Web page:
The Selfie revolution and its impact on modern marketing

Boy George was amazing at MediaCom’s Cannes event.  Talking profoundly to Steve Allan he talked what goes around, comes around.

“I say to my niece, we had selfies in my day.  It’s just that you had to get dressed up, get on the bus (in fear of being beaten up if you were dressed like me), go to the train station and take them in a photo booth.”

Bit more of an effort than it is now though then.  The “Look at me!” drive is the same of course, fuelled by the ease of shoving your image in other people’s faces on social.  In Boy George’s day he had to find someone prepared to admire him.  Now you can create a gallery of selfies all day long for anyone who cares to share.

This might change society quite profoundly.  It certainly already has an impact on marketing and consumer expectations.


For Millennials it is impossible to imagine a world without selfies.  As impossible as it is for the rest of us to imagine a world without mirrors.


600 years ago you couldn’t really look at yourself at all.  Although polished metal mirrors have been around for millennia, the glass mirror, developed the 15th and popularised in 16th century was a revolution.  According to historian Ian Mortimer “the development of glass mirrors marks a crucial shift, for they allowed people to see themselves properly for the first time, with all their unique expressions and characteristics.”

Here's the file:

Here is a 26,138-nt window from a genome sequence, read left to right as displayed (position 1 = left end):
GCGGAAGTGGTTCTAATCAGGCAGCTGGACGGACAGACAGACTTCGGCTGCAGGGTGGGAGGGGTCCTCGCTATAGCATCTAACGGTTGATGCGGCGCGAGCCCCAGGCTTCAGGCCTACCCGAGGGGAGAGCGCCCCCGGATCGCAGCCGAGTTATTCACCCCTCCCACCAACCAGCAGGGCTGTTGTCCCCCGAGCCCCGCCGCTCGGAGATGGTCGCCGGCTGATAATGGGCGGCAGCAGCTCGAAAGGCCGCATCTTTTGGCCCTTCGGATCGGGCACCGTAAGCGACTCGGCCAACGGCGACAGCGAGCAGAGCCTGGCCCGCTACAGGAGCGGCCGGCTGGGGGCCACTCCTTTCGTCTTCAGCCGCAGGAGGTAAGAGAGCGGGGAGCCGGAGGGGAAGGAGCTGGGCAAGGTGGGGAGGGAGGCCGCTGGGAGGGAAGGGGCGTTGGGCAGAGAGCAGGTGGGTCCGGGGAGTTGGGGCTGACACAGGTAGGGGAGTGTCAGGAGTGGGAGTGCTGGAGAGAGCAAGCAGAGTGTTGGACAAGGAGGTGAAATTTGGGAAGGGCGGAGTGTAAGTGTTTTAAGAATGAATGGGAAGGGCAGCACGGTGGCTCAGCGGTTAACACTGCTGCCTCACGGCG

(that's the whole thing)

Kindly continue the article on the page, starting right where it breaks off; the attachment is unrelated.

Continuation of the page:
So what?

So the development of individualism, a shift in popular images from religious iconography to portraits, maybe even the first seeds of democracy.

Imagine for a moment you had never, ever looked at yourself, other than to see yourself reflected in a pool of water, or maybe on the surface of a frying pan.  Blurred, amorphous, indistinct.  Then mirror technology – amazing spotlight on your true image and self.

If you can see yourself you can improve your look.  Until this era people knew their place, but if you can work on your image then the idea of bettering your status becomes more obvious and accessible.  If mirrors led to portraits as Mortimer argues, then portraits lead to the idea that you are the centre of attention, literally the centrepiece of the room.  Seeing yourself gives you a completely different perspective on life.  You’re not just part of the community, you begin to have a sense of personal self-worth.

Now will the effortless, ubiquitous, selfie of today have as profound an effect on our culture? It is already having an impact on marketing.   Personalisation is more salient than ever.  We love it when a brand calls our name – just look at the latest award winning work where Coca Cola partnered with 4OD to deliver a 10-second bespoke spot featuring the Channel 4 logo transforming into a bottle of Coca-Cola personalised with the individual names of viewers.  In the world of the selfie consumers will expect recognition.  Brands and media owners that don’t deliver this might lose relevance compared to the ones who do know and call their target audience’s name.





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